A mutual insurance company is not a Ponzi scheme because it’s in actuarial balance. If it’s not, then it’s a fraud. Social Security could be in actuarial balance, but it’s not. That has nothing to do with Congress spending the Trust Fund– after the Trust Fund runs out, it will take a sudden 20% cut in benefits, or a big tax hike, or some combination, in order to put it in balance.

It’s the promised impossible returns that make it a fraud.

Mike September 11, 2011 at 12:30 am

I don’t know anything about Ag coops, but mutual insurance companies and credit unions do not rely on new entrants. CUs earn fee income and interest margin. Insurance companies have investment income. Ponzi schemes have zero investment returns. The returns paid to early subscribers come from later investors.

Xmas September 11, 2011 at 7:53 am

Bill,

You’re wrong. Ag Coops, Mutual Insurance and Credit Unions use the money deposited in them for investment. Credit Unions have loans (which link to a material asset that can be seized for non-payment), Ag Coops do the same for farm equipment and animals, and mutual insurance invests money into stocks and bonds.

Social Security ONLY has magical treasury bonds that can’t be sold to other investors. They are just paper IOUs from the general fund to be paid back “later”.

Bill September 12, 2011 at 10:06 pm

Xmas, Go to Shiller’s lectures and listen to the lectures on mutual insurance. Insurance is a steady state matter with reserves–premiums coming in, payments going out. Coop members put in capital, use the coop, get the capital back out without interest when they retire from farming, and new members replace them.

John Thacker September 10, 2011 at 2:45 pm

The Ponzi scheme usually entices new investors by offering returns other investments cannot guarantee, in the form of short-term returns that are either abnormally high or unusually consistent.

Social Security offers returns that other, actuarially sound investments cannot guarantee. Its promised returns are an impossible combination of abnormally high and unusually consistent.

The perpetuation of the returns that a Ponzi scheme advertises and pays requires an ever-increasing flow of money from investors to keep the scheme going.

This is also true of Social Security.

I don’t think there’s any fraud here. The government isn’t promising returns like one of those late night television commercials.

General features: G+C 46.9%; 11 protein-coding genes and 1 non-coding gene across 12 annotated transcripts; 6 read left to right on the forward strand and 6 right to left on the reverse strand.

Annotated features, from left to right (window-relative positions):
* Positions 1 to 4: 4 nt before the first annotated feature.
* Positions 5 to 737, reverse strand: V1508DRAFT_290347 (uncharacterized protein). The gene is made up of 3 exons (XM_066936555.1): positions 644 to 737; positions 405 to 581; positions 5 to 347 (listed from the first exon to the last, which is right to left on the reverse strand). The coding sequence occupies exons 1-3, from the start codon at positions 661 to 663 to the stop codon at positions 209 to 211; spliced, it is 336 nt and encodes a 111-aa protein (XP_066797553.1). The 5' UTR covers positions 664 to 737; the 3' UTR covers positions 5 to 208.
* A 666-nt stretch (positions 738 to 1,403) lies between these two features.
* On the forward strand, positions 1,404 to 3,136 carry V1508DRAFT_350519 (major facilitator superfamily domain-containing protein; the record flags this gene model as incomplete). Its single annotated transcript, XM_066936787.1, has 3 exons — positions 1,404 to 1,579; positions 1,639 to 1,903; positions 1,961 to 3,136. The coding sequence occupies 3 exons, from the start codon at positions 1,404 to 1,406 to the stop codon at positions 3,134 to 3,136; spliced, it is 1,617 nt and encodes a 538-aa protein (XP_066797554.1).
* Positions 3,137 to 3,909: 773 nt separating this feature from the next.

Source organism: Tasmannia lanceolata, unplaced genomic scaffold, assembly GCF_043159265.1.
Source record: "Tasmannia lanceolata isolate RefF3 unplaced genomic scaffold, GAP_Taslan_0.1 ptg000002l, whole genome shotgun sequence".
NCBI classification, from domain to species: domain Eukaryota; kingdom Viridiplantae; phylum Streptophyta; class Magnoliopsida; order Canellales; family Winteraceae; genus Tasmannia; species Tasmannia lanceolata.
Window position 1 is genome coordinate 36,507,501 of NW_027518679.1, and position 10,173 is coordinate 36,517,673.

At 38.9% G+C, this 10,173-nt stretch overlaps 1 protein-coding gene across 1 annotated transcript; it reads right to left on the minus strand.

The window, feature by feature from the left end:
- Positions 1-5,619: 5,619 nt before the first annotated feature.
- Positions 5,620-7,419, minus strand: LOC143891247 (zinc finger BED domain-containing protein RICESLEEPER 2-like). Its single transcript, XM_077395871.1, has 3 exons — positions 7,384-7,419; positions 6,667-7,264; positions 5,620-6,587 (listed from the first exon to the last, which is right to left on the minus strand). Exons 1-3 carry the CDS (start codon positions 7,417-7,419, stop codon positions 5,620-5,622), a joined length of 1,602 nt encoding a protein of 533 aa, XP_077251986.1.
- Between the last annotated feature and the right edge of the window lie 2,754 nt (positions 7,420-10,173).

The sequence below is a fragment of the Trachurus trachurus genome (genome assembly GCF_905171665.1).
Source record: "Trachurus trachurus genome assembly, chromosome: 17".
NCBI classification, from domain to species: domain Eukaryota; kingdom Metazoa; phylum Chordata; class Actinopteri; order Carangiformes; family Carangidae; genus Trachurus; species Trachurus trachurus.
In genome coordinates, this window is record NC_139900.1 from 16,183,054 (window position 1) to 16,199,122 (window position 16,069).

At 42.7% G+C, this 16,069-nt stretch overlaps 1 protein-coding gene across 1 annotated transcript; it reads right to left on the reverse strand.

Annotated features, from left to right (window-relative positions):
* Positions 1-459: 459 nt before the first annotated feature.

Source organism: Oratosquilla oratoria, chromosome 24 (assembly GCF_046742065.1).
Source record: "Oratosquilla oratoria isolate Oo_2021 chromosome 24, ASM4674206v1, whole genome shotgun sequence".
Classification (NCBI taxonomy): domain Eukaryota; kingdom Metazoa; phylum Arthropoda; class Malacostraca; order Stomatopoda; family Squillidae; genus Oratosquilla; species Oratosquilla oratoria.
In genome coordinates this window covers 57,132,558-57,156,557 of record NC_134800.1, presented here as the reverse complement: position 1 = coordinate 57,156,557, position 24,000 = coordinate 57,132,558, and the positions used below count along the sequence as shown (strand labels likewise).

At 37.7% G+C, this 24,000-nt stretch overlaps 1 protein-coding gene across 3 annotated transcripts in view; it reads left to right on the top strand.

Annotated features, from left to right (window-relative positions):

They’re promising impossible returns. What they’re promising has to be cut 20% in order to bring it into balance. Sure, they’re not promising as extreme returns as the worst frauds, but that’s an very different statement from saying that there’s no fraud.

Brian J, I think you’re being kind of nutty. You’re offering evidence that it’s a Ponzi scheme, then denying that fraud exists because the promised returns are only 25% higher than what’s possible, instead of 100% higher.

John Thacker September 10, 2011 at 3:01 pm

I don’t think there’s any fraud here. The government isn’t promising returns like one of those late night television commercials.

For my edification, exactly how high a level of impossible returns must be promised to go from “no fraud” to “fraud?” 25% too high impossible returns are “no fraud” in your book, I see.

Ed September 10, 2011 at 1:33 pm

Social security becomes much less attactive if the economy simply stops growing for a long period of time,but then that’s true for just about any investment vehicle.

John Thacker September 10, 2011 at 2:48 pm

Yes. That’s not the problem. The problem is that it’s not balanced. It promised impossible returns, obtainable only by taking from future contributors. In order to meet the promised benefits it requires continually increasing the tax rate, or eventually slashing the promised benefits/benefit formula. (You could imagine raising the tax rate once only if you alter the benefit formula based on payments put in, which would be another way of slashing benefits.)

That’s what makes it a Ponzi scheme, even by the view of an admirer like Samuelson.

8 September 10, 2011 at 1:38 pm

SS is a ponzi scheme because it was sold to the American people as an investment. Go read any message board, talk to relatives or listen to the confused Tea Partiers who say things such as “Get your government hands off my Medicare!”, who also will say Obama is destroying SS and they deserve to get back the money they paid in. If you look at what the average American thinks SS is, an investment they pay into and then receive their own money back, it’s about as much of a fraud as a ponzi, in the sense of duping the public. That’s a big reason why it’s a third rail and cannot be reformed. If people learn it’s straight up wealth redistribution, they could more easily understand the numbers are now bad and there needs to be a shift to keep it sustainable. But then they might get pissed about those payroll tax cuts…especially since SS is already in the red right now, with negative cash flows.

John Thacker September 10, 2011 at 2:50 pm